Commissions Rebound After Four-Year Slump

By John D’Antona Jr.

The U.S. equity market has finally come to the light at the end of the commissions tunnel ? growth in broker-dealer fees during the last year.

U.S. equity commissions are forecast to climb 10 percent to $10.3 billion in 2014, the first growth seen in five years. The final data will be made public next spring, but overall things are looking up given the preliminary data.

For the 12 months ending February 2014, the pool of U.S. cash equity commissions increased 10 percent to $10.34 billion from $9.30 billion, according to Greenwich Associates, an equity market consultancy. All-in commission rates also grew slightly for the first time in five years, ticking up just over 2 percent from 2013 levels.

This increase, Greenwich said, was driven largely by investors’ thirst for content-written research, corporate access, market color and analytics to provide insight into where their orders are going and where their executions are ultimately coming from. In fact, 80 percent of the commission wallet increase came from spending on research and other related services. Research still drives the bus.

The Greenwich findings are from several recent studies, based on 590 interviews with U.S. institutional equity traders and portfolio managers in the first quarter of 2014. The interviews also found that mid-tier brokers have gained share on the bulge bracket, providing both sector-specific trading and research services to institutional clients.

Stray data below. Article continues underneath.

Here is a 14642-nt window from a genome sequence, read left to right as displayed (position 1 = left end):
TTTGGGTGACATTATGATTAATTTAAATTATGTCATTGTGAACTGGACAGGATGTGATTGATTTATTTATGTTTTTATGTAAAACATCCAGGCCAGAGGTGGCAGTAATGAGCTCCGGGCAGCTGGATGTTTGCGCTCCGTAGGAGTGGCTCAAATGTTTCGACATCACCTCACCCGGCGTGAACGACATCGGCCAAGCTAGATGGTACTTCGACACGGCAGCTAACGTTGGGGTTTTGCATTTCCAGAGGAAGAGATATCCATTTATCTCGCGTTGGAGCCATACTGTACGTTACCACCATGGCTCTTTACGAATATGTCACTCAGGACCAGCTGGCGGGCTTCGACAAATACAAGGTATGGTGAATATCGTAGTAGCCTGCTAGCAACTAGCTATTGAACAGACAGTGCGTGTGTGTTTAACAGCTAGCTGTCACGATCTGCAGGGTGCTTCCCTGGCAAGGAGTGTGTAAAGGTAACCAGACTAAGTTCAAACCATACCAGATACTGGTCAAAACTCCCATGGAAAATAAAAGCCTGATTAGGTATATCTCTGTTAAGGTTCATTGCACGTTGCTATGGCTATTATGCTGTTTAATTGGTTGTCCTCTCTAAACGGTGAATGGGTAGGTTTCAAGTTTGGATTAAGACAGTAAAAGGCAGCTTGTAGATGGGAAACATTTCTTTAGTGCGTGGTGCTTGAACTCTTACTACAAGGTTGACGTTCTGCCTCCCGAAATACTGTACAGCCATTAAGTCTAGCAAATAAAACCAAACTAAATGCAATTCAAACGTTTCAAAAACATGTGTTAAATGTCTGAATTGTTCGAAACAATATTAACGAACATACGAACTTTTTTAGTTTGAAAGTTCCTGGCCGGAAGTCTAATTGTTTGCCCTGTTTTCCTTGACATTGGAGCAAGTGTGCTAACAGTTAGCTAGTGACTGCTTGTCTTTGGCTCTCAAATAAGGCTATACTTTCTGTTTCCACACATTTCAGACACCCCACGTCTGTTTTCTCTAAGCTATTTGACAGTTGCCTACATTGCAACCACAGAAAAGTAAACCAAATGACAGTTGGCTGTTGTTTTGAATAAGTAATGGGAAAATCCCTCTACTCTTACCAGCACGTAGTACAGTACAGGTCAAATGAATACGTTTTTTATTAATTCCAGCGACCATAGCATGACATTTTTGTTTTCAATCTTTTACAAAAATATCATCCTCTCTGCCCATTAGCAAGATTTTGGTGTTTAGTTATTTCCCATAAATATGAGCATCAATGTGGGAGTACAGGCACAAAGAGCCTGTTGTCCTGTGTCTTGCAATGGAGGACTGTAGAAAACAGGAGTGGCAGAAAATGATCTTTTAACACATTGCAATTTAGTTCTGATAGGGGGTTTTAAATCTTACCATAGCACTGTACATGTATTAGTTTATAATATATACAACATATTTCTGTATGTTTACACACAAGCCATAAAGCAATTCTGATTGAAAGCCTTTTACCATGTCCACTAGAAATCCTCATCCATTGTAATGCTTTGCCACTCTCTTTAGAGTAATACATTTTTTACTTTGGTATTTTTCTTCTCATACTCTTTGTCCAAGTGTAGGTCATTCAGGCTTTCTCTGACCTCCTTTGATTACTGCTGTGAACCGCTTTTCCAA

But when assessing combined high-touch and low-touch commission flows, the top nine firms still control an aggregate 64 percent share of commission.

“While bulge bracket providers have seen their presence in U.S. equity research eroded, they have done a much better job protecting their actual commission share in trading ? the engine of revenues and profits in the equities business,” said Jay Bennett, managing director at Greenwich Associates.

However, the growth in commissions is tempered by the fact that the consultancy found there has been little to no growth in electronic trading.

The sellside competitive landscape also showed signs of its continued evolution, Greenwich reported. While the top tier still sees the majority of the flow, Greenwich Associates data shows a strong trend towards mid-tier brokers for both execution and research. In 2007, the bulge bracket had a 78 percent share of trading and 71 percent share of research. Now in 2014, the bulge bracket has only 64 percent of trading and 53 percent of research, with mid-size/regional brokers and sector specialists benefiting.

The importance of mid-tier brokers is the most noticeable in research, as they now account for 40 percent of the research wallet. When asked which firms are most important for small/mid-cap research and advisory, of the top 10 firms cited by investors, seven fall into the mid-tier bucket.

Said Kevin McPartland, Greenwich Associates’ head of market structure and technology research, “Investors don’t want a jack-of-all-trades, they want a master of one.”